From Fish & Game: Chronic wasting disease confirmed just over the border

October 04. 2018 11:18AM
Chronic wasting disease (CWD) is a contagious neurological disease that affects cervids, which leads to destruction of the brain. Cervids are animals in the deer family and include deer, elk, moose, and caribou. To date there have been no documented cases of CWD in humans, however research is still being conducted to assess the possible risks to humans and hunters are advised not to consume meat from animals they suspect are infected with CWD.

CWD was recently discovered in the Canadian province of Quebec for the first time in a red deer from a captive facility. Quebec is now legally classified as a CWD-positive jurisdiction and therefore whole carcasses of cervids harvested in Quebec can no longer be transported into New Hampshire.

“This case represents the closest geographic confirmed case of CWD to the New Hampshire border to date and poses a much greater threat to the state's deer and moose populations than previous cases of the disease elsewhere in North America,” said Dan Bergeron, Deer Project Manager for the New Hampshire Fish and Game Department.

Therefore, it is essential that hunters who make trips to CWD-positive jurisdiction closely follow the mandatory regulations on bringing home any cervid carcasses including deer, moose, elk, or caribou. You may only legally bring deboned meat, antlers, upper canine teeth, hides or capes with no part of head attached, or finished taxidermy mounts into New Hampshire. Antlers attached to skull caps or canine teeth must have all the soft tissue removed. This regulation is intended to protect New Hampshire's deer and moose populations from CWD. There is not treatment for this disease, no vaccine, and no cure.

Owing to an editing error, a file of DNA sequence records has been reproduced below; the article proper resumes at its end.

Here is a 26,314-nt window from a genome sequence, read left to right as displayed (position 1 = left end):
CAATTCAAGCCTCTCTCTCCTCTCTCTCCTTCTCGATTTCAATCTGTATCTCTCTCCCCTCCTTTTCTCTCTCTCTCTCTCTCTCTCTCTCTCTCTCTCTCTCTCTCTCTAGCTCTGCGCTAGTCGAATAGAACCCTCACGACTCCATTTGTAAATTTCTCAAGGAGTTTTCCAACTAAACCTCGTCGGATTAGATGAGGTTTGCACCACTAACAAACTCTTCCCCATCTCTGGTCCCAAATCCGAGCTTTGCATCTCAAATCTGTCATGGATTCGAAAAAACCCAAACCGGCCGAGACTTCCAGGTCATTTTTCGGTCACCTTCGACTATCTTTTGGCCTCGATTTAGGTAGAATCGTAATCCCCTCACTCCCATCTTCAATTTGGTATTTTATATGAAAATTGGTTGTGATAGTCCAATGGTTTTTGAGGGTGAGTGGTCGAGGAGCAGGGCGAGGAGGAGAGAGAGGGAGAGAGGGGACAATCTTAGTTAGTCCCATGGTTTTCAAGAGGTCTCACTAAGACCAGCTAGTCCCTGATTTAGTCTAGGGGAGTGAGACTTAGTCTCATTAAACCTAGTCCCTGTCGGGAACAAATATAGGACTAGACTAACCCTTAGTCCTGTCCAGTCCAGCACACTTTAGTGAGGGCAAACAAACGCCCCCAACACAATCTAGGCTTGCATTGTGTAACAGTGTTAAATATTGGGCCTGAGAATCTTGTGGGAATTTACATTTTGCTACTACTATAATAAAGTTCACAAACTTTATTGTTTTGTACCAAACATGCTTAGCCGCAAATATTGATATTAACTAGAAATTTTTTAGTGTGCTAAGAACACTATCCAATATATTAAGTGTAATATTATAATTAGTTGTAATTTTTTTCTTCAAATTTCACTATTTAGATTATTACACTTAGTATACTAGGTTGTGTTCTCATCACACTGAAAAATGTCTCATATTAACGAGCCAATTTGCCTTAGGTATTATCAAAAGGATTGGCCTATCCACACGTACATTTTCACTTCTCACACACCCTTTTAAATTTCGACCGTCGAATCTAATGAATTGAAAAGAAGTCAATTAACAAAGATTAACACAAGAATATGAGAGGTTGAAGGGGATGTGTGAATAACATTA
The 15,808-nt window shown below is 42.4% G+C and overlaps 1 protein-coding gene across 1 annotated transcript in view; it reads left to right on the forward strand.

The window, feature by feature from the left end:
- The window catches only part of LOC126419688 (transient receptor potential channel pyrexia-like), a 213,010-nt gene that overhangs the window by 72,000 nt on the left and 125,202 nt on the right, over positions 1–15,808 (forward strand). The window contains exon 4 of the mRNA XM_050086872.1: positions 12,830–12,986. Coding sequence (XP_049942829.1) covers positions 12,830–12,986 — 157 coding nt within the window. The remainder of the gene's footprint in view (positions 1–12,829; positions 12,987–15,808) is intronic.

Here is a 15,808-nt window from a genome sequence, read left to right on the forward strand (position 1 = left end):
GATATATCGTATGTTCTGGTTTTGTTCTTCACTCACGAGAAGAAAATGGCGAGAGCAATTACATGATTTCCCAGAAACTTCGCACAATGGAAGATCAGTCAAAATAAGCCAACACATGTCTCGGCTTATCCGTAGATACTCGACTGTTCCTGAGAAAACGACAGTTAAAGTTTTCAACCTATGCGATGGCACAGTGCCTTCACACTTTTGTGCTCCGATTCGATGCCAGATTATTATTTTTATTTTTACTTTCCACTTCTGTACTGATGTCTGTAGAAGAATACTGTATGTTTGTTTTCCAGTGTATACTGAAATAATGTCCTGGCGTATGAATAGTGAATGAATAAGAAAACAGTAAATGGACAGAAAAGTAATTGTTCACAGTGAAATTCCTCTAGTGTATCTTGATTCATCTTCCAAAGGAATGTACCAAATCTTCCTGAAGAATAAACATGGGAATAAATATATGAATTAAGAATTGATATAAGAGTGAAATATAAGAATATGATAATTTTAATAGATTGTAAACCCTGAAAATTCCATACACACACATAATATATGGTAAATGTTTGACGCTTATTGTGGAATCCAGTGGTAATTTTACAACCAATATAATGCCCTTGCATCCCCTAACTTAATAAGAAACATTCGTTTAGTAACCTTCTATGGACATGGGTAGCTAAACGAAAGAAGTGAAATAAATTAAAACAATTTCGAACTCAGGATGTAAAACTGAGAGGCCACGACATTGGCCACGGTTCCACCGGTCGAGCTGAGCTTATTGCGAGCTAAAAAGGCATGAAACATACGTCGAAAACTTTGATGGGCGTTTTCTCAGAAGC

As of this writing, CWD has been detected in wild or captive cervids in 25 states* and 3 Canadian provinces (see chart). A nationwide effort is underway to prevent further spread of this disease. This effort includes collecting annual samples of deer tissue as part of the ongoing monitoring and surveillance efforts and restricting the transport and spread of potentially infected animals, carcasses, tissues, and bodily fluids of cervids. Several states and Canadian provinces have also banned the use and possession of natural urine-based lures due to the potential for disease transmission. There are a number of synthetic deer lures on the market today that do not pose a risk of spreading disease that can be used as an alternative.

During the fall deer hunting season, the NH Fish and Game Department, with significant support from the U.S. Department of Agriculture, Wildlife Services in Concord, collects heads and extracts samples from hunter-killed deer across the state for testing. As a result of these efforts, 6,260 deer have been tested in New Hampshire since testing began in 2002, and none have tested positive to date.

“It only takes one piece of contaminated material to be brought across our state border to change the future of New Hampshire's deer herd and the way we manage deer forever,” said Bergeron. “It is up to all of us to take every precaution we can to prevent CWD from coming across our borders.”

*New York is no longer considered a CWD-positive jurisdiction by New Hampshire. However, New York-killed deer still may not be transported through Massachusetts or Vermont.


Outdoors

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